Cinema generic

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Cinema generic

Cinema posters and in-cinema trailers are the way that most audiences hear about films they watch according to research presented by box office data gatherer Comscore in a private session at the CineEurope trade convention in Barcelona this week.

The opportunities for cinemas presented by the twin phenomena of solo cinema attendance and passive accompaniment were also highlighted by Comscore.

Lucy Jones, Comscore executive director for UK and Ireland, presented the data – based on PostTrak research at UK cinemas from January to May 2024 – to a closed session attended by members of UNIC, the International Union of Cinemas.

In cinema marketing - in the form of cinema posters/display and in-cinema trailers - emerged as the top way audiences heard about the film they had just watched, according to the PostTrak survey – with 20% and 18% of audience members respectively citing those sources. Third came own friends and family (17%), fourth YouTube (15%) and fifth TikTok (12%).

The numbers show a significant change from the same survey undertaken in January to May 2023, when YouTube was cited by 20% of respondents, ahead of own friends and family (15%), in-cinema trailers (14%), cinema posters/display (12%). TikTok (11%) came level with TV advertising and Instagram.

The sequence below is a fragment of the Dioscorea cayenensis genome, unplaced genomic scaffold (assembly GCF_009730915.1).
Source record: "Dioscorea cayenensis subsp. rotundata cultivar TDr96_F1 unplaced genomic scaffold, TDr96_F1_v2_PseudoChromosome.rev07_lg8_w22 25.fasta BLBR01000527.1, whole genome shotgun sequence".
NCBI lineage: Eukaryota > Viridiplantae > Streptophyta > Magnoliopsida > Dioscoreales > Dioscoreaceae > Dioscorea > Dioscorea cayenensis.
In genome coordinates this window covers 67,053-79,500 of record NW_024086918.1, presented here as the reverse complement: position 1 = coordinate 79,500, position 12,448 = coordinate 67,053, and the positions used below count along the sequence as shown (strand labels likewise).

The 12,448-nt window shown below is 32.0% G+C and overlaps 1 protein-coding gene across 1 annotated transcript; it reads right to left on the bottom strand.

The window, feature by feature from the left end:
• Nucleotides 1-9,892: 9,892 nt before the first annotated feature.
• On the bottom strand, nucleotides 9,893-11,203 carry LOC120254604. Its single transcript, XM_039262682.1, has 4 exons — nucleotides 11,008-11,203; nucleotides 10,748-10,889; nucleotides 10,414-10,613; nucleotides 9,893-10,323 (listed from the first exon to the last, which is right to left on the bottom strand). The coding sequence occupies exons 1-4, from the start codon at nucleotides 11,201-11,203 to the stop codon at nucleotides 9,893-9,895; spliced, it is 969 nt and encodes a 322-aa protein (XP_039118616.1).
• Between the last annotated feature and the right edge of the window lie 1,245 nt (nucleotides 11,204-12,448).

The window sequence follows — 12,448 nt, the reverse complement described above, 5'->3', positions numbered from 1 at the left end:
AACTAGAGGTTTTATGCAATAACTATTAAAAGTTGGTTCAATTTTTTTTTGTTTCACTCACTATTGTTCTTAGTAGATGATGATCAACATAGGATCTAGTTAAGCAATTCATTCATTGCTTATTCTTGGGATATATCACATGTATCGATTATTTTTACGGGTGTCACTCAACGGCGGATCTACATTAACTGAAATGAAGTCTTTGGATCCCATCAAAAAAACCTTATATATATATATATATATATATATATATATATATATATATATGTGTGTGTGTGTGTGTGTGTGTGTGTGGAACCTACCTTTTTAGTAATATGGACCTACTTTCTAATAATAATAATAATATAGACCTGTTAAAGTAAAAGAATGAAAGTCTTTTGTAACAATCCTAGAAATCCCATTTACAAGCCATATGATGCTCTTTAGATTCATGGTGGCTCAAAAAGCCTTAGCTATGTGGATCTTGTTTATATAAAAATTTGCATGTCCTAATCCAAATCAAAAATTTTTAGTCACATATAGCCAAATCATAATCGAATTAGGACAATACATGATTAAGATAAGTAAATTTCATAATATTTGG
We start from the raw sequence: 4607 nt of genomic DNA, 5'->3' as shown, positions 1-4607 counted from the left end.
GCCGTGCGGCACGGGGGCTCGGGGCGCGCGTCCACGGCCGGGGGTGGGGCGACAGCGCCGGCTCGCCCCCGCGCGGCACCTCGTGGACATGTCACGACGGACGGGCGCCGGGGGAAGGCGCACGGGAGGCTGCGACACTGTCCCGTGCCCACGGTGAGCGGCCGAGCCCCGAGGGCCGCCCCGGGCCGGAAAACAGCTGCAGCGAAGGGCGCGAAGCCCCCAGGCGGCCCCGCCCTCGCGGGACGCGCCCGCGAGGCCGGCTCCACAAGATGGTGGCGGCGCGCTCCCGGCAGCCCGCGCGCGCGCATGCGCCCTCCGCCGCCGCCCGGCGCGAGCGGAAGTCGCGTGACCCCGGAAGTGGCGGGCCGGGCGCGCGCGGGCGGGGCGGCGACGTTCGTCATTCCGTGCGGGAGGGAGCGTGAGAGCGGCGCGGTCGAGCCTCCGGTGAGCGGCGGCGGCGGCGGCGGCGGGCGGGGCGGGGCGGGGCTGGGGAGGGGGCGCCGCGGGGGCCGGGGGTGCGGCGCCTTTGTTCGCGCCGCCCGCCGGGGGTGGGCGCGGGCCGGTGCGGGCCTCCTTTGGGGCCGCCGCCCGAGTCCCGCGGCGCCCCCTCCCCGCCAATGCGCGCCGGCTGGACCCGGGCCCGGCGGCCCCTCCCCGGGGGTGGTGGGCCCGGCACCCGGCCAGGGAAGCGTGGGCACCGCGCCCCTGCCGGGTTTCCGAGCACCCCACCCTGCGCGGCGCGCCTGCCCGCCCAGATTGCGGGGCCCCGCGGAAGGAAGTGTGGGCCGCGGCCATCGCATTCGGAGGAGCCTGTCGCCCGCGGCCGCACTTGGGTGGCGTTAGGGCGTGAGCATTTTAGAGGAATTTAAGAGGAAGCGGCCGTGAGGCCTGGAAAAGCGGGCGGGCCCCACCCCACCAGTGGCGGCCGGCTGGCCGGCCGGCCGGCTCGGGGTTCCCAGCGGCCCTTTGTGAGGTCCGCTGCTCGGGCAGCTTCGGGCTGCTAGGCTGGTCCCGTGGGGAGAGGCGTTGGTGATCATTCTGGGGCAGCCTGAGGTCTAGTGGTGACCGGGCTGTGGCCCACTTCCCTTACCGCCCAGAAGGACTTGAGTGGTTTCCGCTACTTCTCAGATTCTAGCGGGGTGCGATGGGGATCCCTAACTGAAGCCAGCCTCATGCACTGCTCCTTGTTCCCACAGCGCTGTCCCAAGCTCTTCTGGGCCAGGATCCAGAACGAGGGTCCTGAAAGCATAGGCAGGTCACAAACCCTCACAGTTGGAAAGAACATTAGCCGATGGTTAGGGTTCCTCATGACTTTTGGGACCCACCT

The declining impact on audiences of marketing outside the cinema environment might be a concern for cinema operators, and may reflect reduced spend by studios and distributors during a period when blockbusters were thin on the ground. Conversely, cinema operators may take comfort that the increased prevalence of digital marketing displays in cinemas – in place of printed posters and cardboard standees – is making an impact on audiences.

Going solo

The PostTrak research also showed that 9% of cinema attendees surveyed had come on their own – 11% of men, and 7% of women. “Solo attendees present an opportunity – how can we help them find a community?” posed Jones in her presentation to the UNIC members.

The age demographic most likely to attend alone is the 45-54 age cohort (21% of those surveyed), ahead of the 55-plus cohort (16%).

Films surveyed with the highest proportion of sole attendees were The Book Of Clarence (23% attending alone), American Fiction (18%), Boy Kills World (16%, Love Lies Bleeding (16%) and Drive-Away Dolls (15%) – relatively niche titles attracting cinemagoers who may have struggled to find a willing companion.

Among so-called “passengers” (those who attended the film because they “came with someone who wanted to see it”), 22% of women cited this as the reason and 19% of men. The younger age cohorts were more likely to come as passengers, led by 13-17-year-olds.

An obvious conclusion: stimulating more passengers to come with otherwise-solo attendees would create a box office uplift for cinemas and distributors, as well as increased food-and-beverage spending at concessions stands.

CineEurope was staged this week (June 17-20) at the International Barcelona Convention Centre (CCIB).